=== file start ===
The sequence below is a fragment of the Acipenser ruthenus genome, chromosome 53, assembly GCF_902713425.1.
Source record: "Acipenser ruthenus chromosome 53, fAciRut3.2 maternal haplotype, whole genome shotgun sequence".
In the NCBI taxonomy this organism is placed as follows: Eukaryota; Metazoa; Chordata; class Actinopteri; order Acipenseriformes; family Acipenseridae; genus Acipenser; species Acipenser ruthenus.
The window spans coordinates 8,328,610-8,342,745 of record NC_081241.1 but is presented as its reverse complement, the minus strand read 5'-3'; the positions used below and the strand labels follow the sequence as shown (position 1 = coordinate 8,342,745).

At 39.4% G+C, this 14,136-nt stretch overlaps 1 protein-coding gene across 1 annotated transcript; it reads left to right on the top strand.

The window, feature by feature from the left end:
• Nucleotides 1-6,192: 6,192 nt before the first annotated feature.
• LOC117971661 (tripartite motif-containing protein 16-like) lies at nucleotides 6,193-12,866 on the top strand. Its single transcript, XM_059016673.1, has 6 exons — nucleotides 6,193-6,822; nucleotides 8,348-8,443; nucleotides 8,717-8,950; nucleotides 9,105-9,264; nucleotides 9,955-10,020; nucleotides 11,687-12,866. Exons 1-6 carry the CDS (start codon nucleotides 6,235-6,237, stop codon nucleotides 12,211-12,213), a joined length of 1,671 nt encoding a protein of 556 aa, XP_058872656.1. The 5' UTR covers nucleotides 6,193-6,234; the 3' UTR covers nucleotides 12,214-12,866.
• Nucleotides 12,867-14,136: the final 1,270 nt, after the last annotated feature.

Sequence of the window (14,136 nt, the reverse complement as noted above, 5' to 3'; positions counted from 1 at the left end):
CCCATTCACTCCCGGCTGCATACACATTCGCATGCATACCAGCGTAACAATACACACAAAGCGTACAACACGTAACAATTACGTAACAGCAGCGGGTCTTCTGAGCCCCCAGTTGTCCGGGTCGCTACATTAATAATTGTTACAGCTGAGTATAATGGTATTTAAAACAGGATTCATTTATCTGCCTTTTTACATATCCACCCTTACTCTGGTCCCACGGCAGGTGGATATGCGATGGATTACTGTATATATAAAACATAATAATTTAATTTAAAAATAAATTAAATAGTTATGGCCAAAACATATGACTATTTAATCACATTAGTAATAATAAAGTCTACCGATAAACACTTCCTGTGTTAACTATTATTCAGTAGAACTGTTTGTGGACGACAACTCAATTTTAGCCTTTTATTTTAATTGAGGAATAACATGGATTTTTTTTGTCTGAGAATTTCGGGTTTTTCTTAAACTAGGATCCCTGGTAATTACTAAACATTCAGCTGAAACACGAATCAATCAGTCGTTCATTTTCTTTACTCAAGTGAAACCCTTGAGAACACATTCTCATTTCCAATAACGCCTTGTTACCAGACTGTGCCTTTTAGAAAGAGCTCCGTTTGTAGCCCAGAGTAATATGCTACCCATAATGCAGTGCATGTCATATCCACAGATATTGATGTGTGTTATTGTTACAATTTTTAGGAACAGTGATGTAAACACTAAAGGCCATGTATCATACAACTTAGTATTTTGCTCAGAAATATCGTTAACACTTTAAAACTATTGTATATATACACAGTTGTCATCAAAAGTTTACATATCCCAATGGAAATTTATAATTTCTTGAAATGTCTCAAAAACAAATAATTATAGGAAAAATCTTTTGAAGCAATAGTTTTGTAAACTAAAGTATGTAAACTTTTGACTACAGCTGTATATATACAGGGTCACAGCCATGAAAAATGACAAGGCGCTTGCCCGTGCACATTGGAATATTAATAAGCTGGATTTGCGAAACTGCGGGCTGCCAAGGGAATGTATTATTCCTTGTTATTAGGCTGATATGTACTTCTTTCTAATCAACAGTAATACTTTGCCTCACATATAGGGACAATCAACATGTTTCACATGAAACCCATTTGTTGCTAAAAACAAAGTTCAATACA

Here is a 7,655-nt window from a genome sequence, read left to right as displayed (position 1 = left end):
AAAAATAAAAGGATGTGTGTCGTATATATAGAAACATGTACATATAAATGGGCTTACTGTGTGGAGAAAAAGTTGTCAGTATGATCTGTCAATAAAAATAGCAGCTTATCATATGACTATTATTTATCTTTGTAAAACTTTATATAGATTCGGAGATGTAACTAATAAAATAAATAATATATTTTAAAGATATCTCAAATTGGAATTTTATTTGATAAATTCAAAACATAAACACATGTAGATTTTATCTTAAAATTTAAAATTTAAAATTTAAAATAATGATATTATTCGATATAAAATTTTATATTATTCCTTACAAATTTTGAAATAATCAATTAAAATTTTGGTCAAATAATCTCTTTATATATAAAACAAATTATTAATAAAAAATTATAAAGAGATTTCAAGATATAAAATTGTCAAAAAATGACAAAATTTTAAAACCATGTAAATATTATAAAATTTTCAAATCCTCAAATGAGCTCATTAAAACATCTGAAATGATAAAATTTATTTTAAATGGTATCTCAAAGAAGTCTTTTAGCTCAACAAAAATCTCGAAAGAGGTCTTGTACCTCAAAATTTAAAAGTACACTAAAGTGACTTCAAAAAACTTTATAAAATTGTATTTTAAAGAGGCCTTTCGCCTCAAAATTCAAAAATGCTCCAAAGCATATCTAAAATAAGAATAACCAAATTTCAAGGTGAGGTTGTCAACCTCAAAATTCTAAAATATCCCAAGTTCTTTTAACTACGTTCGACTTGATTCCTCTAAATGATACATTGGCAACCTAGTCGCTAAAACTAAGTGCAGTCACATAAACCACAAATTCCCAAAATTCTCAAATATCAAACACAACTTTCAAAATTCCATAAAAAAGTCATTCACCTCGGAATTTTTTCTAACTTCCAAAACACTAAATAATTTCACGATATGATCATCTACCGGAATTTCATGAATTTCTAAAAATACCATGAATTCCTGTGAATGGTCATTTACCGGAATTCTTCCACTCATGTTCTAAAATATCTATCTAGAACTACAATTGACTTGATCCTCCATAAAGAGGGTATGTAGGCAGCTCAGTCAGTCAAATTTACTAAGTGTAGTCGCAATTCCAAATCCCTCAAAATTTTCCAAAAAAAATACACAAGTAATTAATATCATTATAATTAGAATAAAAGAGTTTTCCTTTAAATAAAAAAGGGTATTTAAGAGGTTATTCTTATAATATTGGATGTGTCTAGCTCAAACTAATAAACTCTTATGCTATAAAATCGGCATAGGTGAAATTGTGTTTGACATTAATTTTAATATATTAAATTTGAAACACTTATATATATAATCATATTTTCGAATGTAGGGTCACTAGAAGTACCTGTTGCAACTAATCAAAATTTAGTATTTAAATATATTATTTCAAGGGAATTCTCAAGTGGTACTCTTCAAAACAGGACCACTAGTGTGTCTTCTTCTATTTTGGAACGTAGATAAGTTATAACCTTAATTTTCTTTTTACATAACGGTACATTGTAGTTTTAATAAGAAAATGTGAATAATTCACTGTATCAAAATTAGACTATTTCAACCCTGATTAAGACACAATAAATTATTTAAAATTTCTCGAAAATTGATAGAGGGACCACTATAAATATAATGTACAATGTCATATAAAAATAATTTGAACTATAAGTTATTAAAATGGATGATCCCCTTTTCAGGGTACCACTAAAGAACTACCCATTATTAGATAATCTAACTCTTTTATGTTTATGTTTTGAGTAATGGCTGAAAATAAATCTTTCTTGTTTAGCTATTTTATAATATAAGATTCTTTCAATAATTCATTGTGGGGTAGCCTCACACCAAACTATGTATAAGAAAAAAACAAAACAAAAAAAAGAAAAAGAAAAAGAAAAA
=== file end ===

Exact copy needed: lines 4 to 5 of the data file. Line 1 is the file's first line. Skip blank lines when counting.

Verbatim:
The window spans coordinates 8,328,610-8,342,745 of record NC_081241.1 but is presented as its reverse complement, the minus strand read 5'-3'; the positions used below and the strand labels follow the sequence as shown (position 1 = coordinate 8,342,745).

At 39.4% G+C, this 14,136-nt stretch overlaps 1 protein-coding gene across 1 annotated transcript; it reads left to right on the top strand.